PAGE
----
…Is climbing Mount Fuji and taking part in numerous local festivals, I get to experience the wonderful joys of being ill in Japan. Granted, now I have experience with the American for profit system and a state system, and I can say I deeply prefer the state system. I had a walk-in and within four hours I was on an MRI table. What did I pay for it all? About 90 bucks American.
So in any case, let me fill you in. In Japan, they take sickness and infirmity not as something giving reason to rest and recuperate, but instead a chance to show how stoic you are. If you’re able to get up without toppling over, you’re well enough to come into work. No excuses, and no whining. So when I started feeling under the weather a few days back, I thought Ganbattemasu (go for it). I bucked up and went in. Of course a load of work tiring to a well body does even worse to a sick one, especially now since the season has changed to a chilly rainy autumn. The only person I told was the other foreigner who works with me, though I suspect my other coworkers suspected something, even if I could cover successfully with the clients.
In anycase, it lead up to me passing out at my desk in the backroom in the middle of an eleven hour day; a case of unsuccessful karoshi (death via overwork). It was a bit disturbing to all involved. In anycase they gave me some time off and helped me to the hospital.
Hospitals in Japan have weird hours. They close in evenings and are closed on Sundays, often even in dire emergencies. Having a full-time doctor on hand just isn’t usual around here. So hence I had to do a couple of walk ins, first to a GP and then to a specialist. Luckily I had natives on hand to coach how I should look and approach the matter. The doctor is the judge, jury and executioner here. If he thinks you’re well, you’re well, if he thinks you need a certain specialist or treatment, you get that. No second opinions. They also don’t really go for the full examinations here. No one took my blood pressure or pulse or had me breathe. Just temperature and weight. They simply listened to my symptoms, took a sample, looked me over and the doc made the call in a minute and moved on.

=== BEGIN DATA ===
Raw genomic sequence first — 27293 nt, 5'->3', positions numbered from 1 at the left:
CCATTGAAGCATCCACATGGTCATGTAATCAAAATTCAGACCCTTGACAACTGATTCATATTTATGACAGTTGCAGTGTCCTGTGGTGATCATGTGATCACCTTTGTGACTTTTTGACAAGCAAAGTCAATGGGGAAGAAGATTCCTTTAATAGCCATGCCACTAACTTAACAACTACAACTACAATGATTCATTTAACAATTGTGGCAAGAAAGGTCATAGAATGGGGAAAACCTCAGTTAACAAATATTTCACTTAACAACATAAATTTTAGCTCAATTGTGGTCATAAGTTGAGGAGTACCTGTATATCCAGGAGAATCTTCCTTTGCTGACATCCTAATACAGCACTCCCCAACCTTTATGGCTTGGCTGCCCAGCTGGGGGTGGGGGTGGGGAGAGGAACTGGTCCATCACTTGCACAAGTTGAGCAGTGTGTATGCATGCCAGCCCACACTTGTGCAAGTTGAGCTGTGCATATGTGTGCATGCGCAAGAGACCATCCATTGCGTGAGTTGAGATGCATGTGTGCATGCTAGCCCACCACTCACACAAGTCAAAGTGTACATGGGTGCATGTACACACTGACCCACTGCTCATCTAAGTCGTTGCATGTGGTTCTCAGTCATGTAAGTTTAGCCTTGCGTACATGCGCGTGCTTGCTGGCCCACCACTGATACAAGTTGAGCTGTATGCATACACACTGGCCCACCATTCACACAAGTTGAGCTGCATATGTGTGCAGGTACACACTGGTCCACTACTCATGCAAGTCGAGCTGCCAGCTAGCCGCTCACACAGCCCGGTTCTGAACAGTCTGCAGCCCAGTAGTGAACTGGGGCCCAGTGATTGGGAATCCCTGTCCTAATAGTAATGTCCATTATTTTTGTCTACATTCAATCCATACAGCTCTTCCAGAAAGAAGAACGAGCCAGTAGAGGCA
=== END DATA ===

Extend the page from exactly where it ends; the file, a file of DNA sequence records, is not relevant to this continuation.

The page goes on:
Next came the hospital. By American standards, it was downright depressing, like an inner city clinic or a neglected Vet’s hospital. Torn seats in the hallway, ancient magazines and newspapers, ugly lighting and design, yet completely functional. The examination tables were old but immaculate, and nursing staff attentive and good humored. I was lucky to have a kind urologist who seemed overjoyed to practice his English with me. The wait was long, several hours, but I was surprised that a walk-in could get an MRI just because the Doc thought I needed that sort of check up. The MRI wasn’t too pleasant; that stuff they inject in you is just plain nasty, but I got the results, which were inconclusive. The doctor basically told me to come back later for a CAT Scan. I don’t really think I need it, but my boss seems insistent that I get it. For all this plus meds, comes to 90 bucks. It’s rather amazing, considering the bills I paid in the states.
So in all, socialized medicine: you need to know how to play it right, the doctor’s are more imperious, as they are doctors and not service providers, it’s not pretty at all, but it gets the job done quick, cleanly and with a minimum of fuss.
Despite this glowing review, I would have preferred to not get ill at all.